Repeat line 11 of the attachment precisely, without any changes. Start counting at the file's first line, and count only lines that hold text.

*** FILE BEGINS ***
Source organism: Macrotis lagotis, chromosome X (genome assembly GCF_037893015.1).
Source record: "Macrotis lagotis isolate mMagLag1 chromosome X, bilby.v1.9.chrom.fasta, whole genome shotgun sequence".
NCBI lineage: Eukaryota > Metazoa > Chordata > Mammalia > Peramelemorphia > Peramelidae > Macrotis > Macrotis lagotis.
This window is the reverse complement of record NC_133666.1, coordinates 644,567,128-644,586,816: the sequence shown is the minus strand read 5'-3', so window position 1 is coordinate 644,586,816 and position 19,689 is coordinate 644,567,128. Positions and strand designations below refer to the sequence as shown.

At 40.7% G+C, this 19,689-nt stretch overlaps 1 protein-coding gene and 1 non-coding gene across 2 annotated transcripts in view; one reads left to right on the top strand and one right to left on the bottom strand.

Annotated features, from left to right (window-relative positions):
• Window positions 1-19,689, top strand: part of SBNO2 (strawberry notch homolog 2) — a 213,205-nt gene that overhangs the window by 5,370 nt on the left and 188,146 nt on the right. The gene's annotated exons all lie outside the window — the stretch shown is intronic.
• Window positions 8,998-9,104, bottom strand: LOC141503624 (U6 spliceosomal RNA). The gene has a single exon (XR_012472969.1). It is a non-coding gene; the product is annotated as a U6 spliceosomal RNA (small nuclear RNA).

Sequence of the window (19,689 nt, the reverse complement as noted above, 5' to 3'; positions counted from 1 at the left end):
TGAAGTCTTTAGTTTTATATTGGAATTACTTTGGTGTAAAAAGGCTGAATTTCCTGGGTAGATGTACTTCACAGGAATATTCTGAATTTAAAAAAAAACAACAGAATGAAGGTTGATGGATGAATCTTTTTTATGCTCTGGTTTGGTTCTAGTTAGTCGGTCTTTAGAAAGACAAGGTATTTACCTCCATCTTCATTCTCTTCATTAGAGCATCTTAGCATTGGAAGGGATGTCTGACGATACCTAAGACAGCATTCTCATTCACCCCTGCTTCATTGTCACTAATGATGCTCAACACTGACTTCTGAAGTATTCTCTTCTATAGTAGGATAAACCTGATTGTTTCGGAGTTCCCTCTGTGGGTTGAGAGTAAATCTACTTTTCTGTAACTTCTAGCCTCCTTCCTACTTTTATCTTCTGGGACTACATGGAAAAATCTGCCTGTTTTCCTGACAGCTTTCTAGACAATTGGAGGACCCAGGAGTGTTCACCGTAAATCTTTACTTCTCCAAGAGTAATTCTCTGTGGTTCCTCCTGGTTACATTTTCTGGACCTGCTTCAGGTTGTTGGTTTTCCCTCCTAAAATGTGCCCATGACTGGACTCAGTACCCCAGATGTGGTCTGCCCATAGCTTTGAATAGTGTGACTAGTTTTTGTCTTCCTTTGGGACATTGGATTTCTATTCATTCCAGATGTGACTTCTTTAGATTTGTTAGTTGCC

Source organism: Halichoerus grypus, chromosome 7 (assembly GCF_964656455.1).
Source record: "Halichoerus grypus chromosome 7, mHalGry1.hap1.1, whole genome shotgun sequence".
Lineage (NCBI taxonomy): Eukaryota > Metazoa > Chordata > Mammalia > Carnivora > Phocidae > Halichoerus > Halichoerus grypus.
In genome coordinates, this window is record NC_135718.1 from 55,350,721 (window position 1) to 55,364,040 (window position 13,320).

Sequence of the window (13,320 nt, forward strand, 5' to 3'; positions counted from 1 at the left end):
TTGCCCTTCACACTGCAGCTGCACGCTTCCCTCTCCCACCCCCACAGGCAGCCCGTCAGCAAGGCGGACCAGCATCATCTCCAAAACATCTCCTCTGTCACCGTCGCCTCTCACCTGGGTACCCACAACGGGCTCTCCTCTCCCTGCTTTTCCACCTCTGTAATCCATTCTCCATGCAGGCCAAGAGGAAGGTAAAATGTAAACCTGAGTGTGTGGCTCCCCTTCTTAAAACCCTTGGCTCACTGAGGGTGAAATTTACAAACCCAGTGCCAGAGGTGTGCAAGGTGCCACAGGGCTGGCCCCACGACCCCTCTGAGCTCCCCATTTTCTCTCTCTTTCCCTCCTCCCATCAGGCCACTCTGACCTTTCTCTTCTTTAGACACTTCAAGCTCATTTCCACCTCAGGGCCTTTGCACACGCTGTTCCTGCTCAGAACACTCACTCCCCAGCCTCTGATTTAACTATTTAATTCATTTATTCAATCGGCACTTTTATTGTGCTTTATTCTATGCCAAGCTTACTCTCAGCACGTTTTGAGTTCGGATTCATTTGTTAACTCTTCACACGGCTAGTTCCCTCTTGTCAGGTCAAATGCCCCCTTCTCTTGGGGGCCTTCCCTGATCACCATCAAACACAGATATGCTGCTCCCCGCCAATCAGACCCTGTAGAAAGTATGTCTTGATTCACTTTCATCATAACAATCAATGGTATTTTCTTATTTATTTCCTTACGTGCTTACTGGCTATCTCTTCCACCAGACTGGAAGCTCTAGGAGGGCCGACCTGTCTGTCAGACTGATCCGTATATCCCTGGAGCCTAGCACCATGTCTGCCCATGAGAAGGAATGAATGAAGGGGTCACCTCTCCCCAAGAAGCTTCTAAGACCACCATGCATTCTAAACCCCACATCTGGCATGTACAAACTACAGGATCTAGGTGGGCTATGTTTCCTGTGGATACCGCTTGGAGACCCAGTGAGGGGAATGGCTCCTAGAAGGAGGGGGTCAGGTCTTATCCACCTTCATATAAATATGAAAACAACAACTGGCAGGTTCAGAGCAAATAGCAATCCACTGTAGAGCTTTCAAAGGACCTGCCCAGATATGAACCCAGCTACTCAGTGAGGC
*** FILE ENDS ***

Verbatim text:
Source organism: Halichoerus grypus, chromosome 7 (assembly GCF_964656455.1).